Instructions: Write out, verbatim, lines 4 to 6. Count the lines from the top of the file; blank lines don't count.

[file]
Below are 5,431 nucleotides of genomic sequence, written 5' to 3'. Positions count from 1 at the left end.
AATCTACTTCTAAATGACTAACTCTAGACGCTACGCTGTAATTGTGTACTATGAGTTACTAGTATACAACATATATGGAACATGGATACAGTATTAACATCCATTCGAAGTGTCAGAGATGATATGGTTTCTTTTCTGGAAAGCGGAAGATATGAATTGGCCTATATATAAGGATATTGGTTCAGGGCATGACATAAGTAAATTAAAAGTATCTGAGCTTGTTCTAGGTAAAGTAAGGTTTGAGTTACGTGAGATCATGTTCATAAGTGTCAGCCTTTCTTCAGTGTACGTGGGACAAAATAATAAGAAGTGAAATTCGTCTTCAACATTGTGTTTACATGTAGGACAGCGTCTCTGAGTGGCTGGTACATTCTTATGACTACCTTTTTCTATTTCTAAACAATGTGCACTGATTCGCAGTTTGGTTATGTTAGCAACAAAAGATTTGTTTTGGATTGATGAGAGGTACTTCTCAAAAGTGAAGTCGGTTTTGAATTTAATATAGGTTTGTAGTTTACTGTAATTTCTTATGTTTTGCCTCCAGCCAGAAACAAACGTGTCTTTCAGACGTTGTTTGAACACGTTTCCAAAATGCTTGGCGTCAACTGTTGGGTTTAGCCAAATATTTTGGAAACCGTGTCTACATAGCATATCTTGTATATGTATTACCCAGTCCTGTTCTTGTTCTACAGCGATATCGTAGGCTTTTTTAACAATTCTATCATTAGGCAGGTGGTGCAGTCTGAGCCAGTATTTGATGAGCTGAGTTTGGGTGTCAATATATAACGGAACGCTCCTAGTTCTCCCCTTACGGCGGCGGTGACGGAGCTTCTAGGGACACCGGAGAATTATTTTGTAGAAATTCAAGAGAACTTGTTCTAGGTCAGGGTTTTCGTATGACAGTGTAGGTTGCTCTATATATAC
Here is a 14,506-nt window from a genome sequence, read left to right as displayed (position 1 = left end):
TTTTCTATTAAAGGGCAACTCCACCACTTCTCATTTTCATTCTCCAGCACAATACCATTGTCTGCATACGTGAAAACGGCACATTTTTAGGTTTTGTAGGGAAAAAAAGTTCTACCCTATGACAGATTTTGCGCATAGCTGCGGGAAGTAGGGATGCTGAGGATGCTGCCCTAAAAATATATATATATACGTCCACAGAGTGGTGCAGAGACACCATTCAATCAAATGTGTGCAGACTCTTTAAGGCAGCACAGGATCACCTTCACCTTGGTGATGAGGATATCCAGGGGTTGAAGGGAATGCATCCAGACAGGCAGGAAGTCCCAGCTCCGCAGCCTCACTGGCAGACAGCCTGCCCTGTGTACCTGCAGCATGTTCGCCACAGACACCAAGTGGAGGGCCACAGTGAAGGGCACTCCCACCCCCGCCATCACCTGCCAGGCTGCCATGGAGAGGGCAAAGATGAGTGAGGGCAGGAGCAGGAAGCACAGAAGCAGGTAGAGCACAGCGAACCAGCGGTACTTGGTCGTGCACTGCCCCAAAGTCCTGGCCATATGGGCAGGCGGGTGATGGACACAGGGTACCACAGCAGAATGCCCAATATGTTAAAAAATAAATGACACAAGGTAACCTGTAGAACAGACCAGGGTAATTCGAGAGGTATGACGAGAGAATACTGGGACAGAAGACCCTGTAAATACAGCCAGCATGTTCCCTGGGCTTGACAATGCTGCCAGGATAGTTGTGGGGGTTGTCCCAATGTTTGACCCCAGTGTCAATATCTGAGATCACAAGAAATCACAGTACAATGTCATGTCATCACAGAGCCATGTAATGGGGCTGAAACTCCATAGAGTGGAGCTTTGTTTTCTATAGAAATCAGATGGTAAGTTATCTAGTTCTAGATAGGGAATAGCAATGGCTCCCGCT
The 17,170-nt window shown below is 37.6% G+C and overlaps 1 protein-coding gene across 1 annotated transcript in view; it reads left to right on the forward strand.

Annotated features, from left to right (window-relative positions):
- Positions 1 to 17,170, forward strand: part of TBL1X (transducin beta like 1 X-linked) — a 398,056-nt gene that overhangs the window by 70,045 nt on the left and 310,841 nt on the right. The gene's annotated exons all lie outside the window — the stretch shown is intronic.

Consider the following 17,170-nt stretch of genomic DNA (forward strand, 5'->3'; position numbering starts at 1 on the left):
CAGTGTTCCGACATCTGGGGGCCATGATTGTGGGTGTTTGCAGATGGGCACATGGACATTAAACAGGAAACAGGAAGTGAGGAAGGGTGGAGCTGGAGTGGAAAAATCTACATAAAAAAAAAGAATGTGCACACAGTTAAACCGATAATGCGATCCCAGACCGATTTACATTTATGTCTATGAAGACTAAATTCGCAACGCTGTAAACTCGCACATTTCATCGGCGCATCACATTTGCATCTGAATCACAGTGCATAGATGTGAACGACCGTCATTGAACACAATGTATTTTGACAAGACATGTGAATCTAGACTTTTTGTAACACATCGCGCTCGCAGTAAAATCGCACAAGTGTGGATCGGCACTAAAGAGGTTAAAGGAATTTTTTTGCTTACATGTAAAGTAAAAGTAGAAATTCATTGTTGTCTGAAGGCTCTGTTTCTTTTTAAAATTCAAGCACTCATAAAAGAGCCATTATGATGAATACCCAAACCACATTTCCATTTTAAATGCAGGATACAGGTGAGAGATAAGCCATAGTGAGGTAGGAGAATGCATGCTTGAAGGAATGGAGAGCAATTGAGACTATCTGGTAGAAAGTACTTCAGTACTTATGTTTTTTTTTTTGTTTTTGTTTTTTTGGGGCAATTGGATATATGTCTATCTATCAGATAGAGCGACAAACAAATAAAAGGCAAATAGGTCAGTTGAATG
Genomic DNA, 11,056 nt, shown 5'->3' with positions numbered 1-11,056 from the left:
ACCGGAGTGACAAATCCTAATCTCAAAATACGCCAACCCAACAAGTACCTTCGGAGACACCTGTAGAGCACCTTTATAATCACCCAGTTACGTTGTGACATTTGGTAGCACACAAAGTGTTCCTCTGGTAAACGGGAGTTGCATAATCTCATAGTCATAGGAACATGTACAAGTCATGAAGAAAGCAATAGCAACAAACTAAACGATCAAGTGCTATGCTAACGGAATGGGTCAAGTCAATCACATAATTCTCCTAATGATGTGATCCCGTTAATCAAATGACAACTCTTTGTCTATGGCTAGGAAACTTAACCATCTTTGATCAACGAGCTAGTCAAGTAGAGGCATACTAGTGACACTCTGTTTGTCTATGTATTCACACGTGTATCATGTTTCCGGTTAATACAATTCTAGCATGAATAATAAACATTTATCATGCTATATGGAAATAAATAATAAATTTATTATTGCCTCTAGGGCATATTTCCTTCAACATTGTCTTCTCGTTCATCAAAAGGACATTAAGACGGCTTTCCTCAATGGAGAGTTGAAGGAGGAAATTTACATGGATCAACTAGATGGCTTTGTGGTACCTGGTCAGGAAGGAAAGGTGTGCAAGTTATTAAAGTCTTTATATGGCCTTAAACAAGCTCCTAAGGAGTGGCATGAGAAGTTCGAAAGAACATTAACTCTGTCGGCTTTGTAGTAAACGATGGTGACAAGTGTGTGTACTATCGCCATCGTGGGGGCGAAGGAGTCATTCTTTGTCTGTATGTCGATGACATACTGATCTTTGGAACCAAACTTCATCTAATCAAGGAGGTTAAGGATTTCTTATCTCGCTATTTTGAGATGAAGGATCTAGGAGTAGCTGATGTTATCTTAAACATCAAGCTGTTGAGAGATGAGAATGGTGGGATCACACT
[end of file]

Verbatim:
TTTTCTATTAAAGGGCAACTCCACCACTTCTCATTTTCATTCTCCAGCACAATACCATTGTCTGCATACGTGAAAACGGCACATTTTTAGGTTTTGTAGGGAAAAAAAGTTCTACCCTATGACAGATTTTGCGCATAGCTGCGGGAAGTAGGGATGCTGAGGATGCTGCCCTAAAAATATATATATATACGTCCACAGAGTGGTGCAGAGACACCATTCAATCAAATGTGTGCAGACTCTTTAAGGCAGCACAGGATCACCTTCACCTTGGTGATGAGGATATCCAGGGGTTGAAGGGAATGCATCCAGACAGGCAGGAAGTCCCAGCTCCGCAGCCTCACTGGCAGACAGCCTGCCCTGTGTACCTGCAGCATGTTCGCCACAGACACCAAGTGGAGGGCCACAGTGAAGGGCACTCCCACCCCCGCCATCACCTGCCAGGCTGCCATGGAGAGGGCAAAGATGAGTGAGGGCAGGAGCAGGAAGCACAGAAGCAGGTAGAGCACAGCGAACCAGCGGTACTTGGTCGTGCACTGCCCCAAAGTCCTGGCCATATGGGCAGGCGGGTGATGGACACAGGGTACCACAGCAGAATGCCCAATATGTTAAAAAATAAATGACACAAGGTAACCTGTAGAACAGACCAGGGTAATTCGAGAGGTATGACGAGAGAATACTGGGACAGAAGACCCTGTAAATACAGCCAGCATGTTCCCTGGGCTTGACAATGCTGCCAGGATAGTTGTGGGGGTTGTCCCAATGTTTGACCCCAGTGTCAATATCTGAGATCACAAGAAATCACAGTACAATGTCATGTCATCACAGAGCCATGTAATGGGGCTGAAACTCCATAGAGTGGAGCTTTGTTTTCTATAGAAATCAGATGGTAAGTTATCTAGTTCTAGATAGGGAATAGCAATGGCTCCCGCT
The 17,170-nt window shown below is 37.6% G+C and overlaps 1 protein-coding gene across 1 annotated transcript in view; it reads left to right on the forward strand.

Annotated features, from left to right (window-relative positions):